New research on ocean acidification threat and recalling some political history

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New NOAA-led research on ocean acidification and the threat it poses to marine life is more evidence of the dangerous implications of human-caused climate disruption. Scientists have been calling attention to the acidification threat for quite a few years now, but from the Bush administration to the current Congress there has been a problem of science denialism. And ocean acidification is one of numerous aspects of dangerous human interference with the climate system that is not included in the Social Cost of Carbon metric used by the U.S. government in regulatory policymaking.

The National Oceanic and Atmospheric Administration reported July 29 on new NOAA-led research that shows Alaska fisheries and communities at risk from ocean acidification. The research is published online in the journal Progress in Oceanography.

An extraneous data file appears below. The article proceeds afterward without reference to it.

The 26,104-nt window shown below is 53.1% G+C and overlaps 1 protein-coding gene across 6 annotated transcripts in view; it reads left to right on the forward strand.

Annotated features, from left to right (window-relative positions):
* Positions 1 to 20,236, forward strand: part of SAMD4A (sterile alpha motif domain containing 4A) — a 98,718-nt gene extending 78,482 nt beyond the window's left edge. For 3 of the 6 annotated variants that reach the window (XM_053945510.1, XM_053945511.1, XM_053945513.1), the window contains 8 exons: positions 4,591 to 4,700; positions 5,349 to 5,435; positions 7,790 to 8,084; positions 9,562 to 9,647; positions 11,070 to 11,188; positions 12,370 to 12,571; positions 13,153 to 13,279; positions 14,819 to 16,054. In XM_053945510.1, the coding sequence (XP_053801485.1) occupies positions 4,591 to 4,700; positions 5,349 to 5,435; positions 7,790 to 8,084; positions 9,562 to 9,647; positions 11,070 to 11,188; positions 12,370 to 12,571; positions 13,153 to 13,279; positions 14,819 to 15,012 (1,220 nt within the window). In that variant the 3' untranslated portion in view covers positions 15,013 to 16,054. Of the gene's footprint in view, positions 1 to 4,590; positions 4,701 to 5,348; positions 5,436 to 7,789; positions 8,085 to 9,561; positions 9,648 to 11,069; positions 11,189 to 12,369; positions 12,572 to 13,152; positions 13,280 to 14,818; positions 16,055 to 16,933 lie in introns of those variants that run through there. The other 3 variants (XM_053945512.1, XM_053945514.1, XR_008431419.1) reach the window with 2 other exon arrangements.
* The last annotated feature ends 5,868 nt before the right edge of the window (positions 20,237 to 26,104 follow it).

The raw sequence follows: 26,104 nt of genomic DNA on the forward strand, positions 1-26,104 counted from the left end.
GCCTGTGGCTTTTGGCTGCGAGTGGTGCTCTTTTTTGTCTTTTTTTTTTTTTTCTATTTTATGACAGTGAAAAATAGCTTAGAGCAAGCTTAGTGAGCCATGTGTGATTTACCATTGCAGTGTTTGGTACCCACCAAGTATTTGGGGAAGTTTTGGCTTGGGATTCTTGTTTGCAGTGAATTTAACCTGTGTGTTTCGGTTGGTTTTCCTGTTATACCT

In short, the study finds that the intensity, extent, and duration of ocean acidification in the coastal areas around Alaska will increase; that important commercial and subsistence fisheries in Alaska are co-located where enhanced ocean acidification will occur; and that coastal human communities in southeast and southwest Alaska are highly reliant on fishery harvests and face the highest risk from ocean acidification.

The term “ocean acidification” describes the process of ocean water becoming more acidic as a result of absorbing nearly a third of the carbon dioxide released into the atmosphere resulting from human activity. This change in ocean chemistry is affecting marine life, particularly the ability of shellfish, corals, and small creatures in the early stages of the food chain to build skeletons or shells. Ocean acidification poses huge risks to commercial and subsistence fish stocks, and the marine food chain more generally.

This new study adds one more piece to a growing body of scientific evidence of the alarming implications of unchecked carbon emissions for ocean acidification and marine life. Similar declines in shellfish have been observed along the Pacific Coast down to California, just as dropping pH levels have been found in waters along the U.S. Atlantic Coast for decades. The Washington Post reported (“Marine industries at risk on both coasts as oceans acidify”) on the study: